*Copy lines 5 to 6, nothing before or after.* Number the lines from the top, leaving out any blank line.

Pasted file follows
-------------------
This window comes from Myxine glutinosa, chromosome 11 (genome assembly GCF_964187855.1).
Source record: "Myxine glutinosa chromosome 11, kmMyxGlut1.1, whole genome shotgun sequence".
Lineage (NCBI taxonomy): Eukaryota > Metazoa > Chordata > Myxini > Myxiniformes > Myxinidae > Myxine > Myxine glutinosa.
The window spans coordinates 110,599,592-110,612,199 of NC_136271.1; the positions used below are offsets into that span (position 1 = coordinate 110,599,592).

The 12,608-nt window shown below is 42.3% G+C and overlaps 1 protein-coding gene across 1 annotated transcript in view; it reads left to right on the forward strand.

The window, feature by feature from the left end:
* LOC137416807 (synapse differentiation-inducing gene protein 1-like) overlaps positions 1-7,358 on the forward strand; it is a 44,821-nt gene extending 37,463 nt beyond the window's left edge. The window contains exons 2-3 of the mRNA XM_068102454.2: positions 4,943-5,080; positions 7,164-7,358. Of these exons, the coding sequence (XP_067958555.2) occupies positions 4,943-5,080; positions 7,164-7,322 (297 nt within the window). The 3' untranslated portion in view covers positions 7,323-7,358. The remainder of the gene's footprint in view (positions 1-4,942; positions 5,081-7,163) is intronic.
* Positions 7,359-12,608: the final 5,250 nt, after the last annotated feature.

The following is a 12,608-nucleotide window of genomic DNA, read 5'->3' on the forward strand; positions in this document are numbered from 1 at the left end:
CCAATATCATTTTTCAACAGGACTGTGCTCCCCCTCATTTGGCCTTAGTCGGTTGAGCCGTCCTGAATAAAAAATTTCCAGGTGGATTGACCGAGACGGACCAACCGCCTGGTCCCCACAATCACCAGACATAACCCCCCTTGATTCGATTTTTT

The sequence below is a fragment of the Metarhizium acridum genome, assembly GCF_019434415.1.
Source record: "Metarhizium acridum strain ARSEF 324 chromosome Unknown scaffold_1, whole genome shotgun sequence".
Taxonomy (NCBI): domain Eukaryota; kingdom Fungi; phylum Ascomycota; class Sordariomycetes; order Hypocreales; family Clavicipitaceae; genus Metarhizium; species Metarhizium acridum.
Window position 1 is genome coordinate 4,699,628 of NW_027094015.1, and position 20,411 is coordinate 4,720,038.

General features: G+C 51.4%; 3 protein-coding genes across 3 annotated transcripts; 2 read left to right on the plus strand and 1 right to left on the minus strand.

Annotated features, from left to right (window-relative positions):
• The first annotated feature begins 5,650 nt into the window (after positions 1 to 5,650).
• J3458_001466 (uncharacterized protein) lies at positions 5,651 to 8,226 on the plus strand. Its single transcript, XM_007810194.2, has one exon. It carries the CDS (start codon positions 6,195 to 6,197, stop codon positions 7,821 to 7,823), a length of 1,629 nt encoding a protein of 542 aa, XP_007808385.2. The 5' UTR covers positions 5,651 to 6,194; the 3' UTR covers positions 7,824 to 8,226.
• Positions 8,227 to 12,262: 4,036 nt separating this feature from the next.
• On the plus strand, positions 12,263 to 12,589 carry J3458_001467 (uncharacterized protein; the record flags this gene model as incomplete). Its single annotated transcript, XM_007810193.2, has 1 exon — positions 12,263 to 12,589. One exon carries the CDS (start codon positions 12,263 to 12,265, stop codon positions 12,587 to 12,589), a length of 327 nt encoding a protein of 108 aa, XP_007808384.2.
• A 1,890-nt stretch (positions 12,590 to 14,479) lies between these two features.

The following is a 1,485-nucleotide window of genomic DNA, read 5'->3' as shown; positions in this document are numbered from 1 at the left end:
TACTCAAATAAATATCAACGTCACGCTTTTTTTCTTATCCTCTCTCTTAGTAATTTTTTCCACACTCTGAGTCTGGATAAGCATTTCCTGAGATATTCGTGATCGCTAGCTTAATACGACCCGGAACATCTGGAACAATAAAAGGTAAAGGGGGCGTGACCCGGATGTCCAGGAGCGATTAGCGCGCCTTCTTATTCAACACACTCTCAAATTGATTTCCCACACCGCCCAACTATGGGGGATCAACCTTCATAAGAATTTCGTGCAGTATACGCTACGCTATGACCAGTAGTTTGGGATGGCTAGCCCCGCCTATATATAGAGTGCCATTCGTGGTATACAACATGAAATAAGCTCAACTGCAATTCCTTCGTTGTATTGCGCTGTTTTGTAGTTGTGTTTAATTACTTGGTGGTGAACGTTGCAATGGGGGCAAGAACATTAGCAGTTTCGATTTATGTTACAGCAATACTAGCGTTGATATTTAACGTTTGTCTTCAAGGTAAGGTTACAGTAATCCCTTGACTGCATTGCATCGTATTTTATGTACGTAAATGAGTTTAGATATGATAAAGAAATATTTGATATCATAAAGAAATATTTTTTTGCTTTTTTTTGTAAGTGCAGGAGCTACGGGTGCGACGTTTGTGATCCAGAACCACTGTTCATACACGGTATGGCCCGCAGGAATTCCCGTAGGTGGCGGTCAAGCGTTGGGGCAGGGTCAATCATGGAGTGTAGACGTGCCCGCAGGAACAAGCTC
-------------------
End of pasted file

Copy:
The 12,608-nt window shown below is 42.3% G+C and overlaps 1 protein-coding gene across 1 annotated transcript in view; it reads left to right on the forward strand.

The window, feature by feature from the left end: